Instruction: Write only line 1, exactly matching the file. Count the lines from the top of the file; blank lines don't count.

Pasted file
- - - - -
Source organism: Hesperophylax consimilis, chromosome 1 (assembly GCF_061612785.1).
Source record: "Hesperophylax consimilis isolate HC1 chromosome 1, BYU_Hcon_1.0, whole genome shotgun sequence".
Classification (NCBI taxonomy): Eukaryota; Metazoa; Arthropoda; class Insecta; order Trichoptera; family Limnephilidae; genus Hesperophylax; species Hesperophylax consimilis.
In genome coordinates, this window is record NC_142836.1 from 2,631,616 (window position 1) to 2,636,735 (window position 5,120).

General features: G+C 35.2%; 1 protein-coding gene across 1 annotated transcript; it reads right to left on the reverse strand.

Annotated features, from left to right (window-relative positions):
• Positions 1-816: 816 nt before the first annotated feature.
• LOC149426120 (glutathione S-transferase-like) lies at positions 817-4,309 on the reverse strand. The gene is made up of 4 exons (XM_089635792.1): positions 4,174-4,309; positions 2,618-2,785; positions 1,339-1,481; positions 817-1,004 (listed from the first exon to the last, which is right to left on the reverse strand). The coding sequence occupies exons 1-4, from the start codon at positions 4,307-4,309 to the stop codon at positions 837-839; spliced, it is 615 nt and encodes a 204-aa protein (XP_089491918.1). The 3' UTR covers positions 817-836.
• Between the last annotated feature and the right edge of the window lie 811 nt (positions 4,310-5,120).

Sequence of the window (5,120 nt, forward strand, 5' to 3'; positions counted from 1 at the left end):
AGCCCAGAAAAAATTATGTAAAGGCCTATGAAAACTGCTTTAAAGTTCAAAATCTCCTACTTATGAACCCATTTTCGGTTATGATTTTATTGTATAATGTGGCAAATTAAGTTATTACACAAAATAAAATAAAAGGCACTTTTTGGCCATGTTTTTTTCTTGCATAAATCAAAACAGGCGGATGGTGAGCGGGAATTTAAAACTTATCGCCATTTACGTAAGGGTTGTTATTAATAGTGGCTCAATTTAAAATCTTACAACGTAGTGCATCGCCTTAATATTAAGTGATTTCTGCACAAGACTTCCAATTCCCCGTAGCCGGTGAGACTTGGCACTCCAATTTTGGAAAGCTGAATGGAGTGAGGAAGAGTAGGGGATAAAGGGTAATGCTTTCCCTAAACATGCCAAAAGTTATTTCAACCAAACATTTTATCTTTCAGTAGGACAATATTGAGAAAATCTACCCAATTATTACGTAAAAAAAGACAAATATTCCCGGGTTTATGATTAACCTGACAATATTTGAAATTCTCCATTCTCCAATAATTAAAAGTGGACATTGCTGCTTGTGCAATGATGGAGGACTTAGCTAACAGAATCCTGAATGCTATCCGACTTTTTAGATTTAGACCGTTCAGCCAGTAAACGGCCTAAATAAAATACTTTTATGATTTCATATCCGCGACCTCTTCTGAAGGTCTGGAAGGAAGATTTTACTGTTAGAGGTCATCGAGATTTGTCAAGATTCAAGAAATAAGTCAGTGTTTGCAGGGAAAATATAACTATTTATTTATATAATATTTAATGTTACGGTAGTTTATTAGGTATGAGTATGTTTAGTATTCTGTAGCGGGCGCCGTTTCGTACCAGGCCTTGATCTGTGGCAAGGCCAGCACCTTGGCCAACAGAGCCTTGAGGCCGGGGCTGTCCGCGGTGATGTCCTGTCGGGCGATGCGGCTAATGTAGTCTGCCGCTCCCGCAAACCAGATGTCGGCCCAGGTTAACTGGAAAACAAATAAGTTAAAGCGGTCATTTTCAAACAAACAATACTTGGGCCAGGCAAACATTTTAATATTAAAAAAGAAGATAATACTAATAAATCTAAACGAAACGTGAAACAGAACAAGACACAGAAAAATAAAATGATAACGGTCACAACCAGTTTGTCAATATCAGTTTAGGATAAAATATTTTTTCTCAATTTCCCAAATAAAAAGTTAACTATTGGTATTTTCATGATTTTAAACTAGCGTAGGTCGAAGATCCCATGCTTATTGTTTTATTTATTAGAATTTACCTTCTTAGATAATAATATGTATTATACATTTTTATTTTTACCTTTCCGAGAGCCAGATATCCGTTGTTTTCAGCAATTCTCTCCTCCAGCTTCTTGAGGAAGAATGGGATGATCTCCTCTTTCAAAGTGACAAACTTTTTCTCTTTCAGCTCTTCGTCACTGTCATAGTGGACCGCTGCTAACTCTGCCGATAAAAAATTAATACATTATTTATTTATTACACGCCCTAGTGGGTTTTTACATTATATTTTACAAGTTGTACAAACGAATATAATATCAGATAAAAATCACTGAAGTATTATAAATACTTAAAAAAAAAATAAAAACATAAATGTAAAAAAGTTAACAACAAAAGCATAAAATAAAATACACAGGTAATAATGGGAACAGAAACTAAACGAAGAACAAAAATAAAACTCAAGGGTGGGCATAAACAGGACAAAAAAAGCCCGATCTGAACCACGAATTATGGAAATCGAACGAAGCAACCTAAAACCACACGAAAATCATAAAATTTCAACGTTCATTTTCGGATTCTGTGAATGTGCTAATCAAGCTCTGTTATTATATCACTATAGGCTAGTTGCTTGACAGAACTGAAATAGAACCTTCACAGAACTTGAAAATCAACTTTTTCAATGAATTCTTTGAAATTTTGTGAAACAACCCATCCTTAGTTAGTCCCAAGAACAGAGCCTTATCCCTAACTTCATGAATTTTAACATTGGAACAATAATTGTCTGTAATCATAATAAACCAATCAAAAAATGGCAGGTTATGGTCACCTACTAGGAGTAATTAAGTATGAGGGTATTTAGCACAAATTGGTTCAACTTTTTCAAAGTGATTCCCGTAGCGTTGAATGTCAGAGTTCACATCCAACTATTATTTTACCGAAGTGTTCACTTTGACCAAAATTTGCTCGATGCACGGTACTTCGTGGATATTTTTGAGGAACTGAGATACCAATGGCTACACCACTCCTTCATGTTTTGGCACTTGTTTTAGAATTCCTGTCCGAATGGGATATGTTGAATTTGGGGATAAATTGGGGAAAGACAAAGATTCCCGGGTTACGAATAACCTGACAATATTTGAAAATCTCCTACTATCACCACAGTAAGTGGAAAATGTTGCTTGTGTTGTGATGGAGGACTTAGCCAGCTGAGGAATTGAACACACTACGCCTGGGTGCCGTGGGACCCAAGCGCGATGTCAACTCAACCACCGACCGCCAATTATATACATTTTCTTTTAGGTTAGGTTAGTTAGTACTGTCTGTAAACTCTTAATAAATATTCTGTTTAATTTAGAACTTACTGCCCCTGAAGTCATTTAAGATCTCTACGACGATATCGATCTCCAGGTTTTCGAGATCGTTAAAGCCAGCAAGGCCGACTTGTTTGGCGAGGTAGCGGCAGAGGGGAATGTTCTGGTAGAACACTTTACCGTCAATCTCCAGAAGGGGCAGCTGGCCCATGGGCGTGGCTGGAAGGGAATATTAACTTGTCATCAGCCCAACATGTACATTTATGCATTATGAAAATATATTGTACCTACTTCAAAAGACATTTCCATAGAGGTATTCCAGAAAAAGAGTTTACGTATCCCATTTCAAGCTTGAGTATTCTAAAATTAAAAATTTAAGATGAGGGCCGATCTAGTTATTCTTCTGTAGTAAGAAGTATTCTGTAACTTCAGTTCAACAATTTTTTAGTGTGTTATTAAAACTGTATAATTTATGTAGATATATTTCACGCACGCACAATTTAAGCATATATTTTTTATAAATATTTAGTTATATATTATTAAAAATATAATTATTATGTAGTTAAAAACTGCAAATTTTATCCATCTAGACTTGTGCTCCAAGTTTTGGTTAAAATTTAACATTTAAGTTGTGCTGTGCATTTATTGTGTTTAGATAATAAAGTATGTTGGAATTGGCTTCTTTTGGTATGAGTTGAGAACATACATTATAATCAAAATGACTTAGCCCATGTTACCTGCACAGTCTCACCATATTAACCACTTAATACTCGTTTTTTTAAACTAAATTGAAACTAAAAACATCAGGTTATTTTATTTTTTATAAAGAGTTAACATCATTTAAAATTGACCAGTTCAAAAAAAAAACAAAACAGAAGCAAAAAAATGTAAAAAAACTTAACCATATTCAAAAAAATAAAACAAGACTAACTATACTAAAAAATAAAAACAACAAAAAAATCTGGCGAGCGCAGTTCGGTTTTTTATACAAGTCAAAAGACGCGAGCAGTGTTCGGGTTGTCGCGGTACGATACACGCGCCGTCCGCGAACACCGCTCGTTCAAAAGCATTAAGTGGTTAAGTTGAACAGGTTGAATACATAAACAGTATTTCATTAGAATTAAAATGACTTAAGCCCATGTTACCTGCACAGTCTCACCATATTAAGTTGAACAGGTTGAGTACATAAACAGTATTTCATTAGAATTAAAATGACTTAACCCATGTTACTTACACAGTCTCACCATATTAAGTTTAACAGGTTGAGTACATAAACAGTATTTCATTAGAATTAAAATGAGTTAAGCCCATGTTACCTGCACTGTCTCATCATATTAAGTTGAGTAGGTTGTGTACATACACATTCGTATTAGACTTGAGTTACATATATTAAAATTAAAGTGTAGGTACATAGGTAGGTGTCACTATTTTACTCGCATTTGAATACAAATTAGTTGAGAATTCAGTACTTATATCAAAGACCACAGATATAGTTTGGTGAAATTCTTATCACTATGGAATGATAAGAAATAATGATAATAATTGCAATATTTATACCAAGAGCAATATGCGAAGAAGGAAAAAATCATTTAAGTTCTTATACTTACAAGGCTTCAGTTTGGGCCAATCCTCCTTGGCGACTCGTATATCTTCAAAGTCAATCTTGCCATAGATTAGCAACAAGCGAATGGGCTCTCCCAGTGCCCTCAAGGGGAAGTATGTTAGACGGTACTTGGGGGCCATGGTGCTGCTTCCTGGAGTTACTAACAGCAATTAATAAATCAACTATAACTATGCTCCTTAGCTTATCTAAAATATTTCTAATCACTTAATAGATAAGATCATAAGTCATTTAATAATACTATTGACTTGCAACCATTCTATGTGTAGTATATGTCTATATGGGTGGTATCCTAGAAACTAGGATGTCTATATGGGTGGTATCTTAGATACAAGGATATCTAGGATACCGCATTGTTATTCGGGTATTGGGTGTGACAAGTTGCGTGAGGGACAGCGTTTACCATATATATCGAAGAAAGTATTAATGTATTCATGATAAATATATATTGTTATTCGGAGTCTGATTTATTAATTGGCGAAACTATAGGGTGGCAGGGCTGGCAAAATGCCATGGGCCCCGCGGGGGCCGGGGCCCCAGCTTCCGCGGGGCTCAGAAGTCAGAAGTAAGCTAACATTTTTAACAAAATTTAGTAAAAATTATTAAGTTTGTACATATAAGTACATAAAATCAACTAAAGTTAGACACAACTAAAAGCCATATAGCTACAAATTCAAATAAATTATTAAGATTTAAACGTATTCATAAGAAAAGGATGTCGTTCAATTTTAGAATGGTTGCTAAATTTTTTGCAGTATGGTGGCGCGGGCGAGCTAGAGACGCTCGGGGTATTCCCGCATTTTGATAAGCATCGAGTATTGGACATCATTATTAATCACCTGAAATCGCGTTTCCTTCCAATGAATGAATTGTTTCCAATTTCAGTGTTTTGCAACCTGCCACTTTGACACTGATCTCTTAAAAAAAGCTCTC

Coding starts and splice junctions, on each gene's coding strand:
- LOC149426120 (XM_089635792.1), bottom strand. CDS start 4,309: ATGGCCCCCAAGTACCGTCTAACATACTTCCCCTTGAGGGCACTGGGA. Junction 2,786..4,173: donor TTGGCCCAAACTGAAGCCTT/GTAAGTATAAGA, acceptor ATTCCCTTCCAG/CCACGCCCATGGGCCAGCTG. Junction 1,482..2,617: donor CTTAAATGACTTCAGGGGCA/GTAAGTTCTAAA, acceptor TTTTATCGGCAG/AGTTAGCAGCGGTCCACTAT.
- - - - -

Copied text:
Source organism: Hesperophylax consimilis, chromosome 1 (assembly GCF_061612785.1).